As you know, people use all sorts of descriptions and acronyms for coin conditions and grading a coin is inherently subjective. The condition of a coin is an essential bit of information when determining not only the price but also whether it is what the buyer is actually looking to buy. Some collectors prefer all their coins to be perfect and unblemished, while others prefer circulated coins, coins that have been used, and some will want the same coin in a number of different grades.
When we talk about the condition of the coin it generally means how much wear and tear has the coin endured in its lifetime. So, here's my take on the different terms, feel free to disagree or add any further detail in the comments below. I'll start with the coins that has have the most wear and tear, moving down to the ones with the least.
Circulated Coins (CIRC)
First up are circulated coins, coins that have been in your pocket, put into a fruit machine or found down the back of the sofa. They can generally be graded in to 3 categories:
1. Fine (F) Fine coins have entered circulation and display considerable wear to the raised surfaces of the design.
2. Very Fine (VF) Very fine coins have limited evidence of wear on their raised surfaces but have experienced only minimal circulation.
3. Extremely Fine (EF) Extremely fine coins show only minimal marks or faint evidence of circulation, apparent only on close examination.
Note: Each of these categories can be split down further into sub categories where descriptions can be added to give a more accurate description.
For example, a coin may be described as 'Good Very Fine' which is a slightly higher than 'Very Fine' or conversely, may be described as 'Nearly Very Fine' which is slightly lower than 'Very Fine'. The lowest term in the group is 'About Very Fine' which is slightly lower than 'Nearly Very Fine'. Fine with that? OK, next up are uncirculated coins.
Uncirculated Coins (UNC)
Uncirculated coins are in new condition as issued by the Mint, retaining their brilliance but possibly displaying some imperfections from the production or storage processes. In other words, these coins are the ones you would find if you were to open a sealed bag of coins from the post office. They have not been put into the till but will have marks and dinks on them where they have come into contact with other coins in the bag and in manufacture.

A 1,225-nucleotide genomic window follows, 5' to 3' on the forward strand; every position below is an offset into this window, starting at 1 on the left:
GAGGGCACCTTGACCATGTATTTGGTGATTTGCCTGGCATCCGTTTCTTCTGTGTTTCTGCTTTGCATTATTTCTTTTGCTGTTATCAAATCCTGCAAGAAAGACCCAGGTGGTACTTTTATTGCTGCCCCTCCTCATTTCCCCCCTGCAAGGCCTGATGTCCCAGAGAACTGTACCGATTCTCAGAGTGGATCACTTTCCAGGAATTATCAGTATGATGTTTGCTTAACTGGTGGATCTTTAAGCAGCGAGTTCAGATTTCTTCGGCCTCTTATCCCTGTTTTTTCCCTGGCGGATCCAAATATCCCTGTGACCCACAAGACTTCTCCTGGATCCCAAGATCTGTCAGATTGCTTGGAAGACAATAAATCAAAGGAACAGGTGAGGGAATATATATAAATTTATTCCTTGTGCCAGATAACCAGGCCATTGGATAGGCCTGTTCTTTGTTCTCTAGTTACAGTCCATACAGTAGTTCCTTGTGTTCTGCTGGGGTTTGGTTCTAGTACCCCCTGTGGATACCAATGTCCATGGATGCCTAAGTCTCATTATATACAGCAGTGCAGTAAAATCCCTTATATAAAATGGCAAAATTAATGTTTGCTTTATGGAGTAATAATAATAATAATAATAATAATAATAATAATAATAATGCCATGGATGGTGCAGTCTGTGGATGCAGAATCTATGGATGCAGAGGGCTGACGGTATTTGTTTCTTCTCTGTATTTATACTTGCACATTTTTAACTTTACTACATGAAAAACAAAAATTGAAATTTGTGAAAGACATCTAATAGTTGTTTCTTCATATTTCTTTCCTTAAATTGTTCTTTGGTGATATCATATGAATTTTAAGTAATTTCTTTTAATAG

Like circulated coins, there are sub categories with 'About UNC' just lower than 'UNC' and 'Nearly UNC' just lower than About UNC'. Some collectors will use the term 'Choice' to mean a higher level than 'UNC'. Next, we have...
Brilliant Uncirculated Coins (BUNC, BUC, BU)
Brilliant Uncirculated coins are a higher standard than circulating and uncirculated coins. The dies (the extremely hardened, metal stamping tools) used to strike Brilliant Uncirculated coins are polished and finished by hand.
These coins have very few blemishes, if at all and have minimal discoloration. They are of a higher quality and offer a good level of design. The coins in the Royal Mint packs are Brilliant Uncirculated coins.
Proof Coins / Fleur De Coin (FDC)
Proof coins are struck with highly polished hand-finished dies that are prepared carefully prior to striking. Every Proof coin is struck at least twice and the second strike deepens the relief and gives the coin more definition. The decision to hand-finish the dies means that there will be no imperfections before a coin is produced.
Strikes on Proof coins use less pressure than the standard minting process, and the dies are used less often, which helps to preserve the fine detail of the Proof coin. These are top notch, the highest quality of coin that the Mint produces and have a price tag to go with it.
And there we have it, my take on coin grading. I hope you found some of that useful. Please let me know if you use any other terms when grading your coins and what grade of coin you collect. Comments welcome below.
Thanks, I’ve just purchased a BUNC and wondered what it meant.
Thank you – fine that very informative.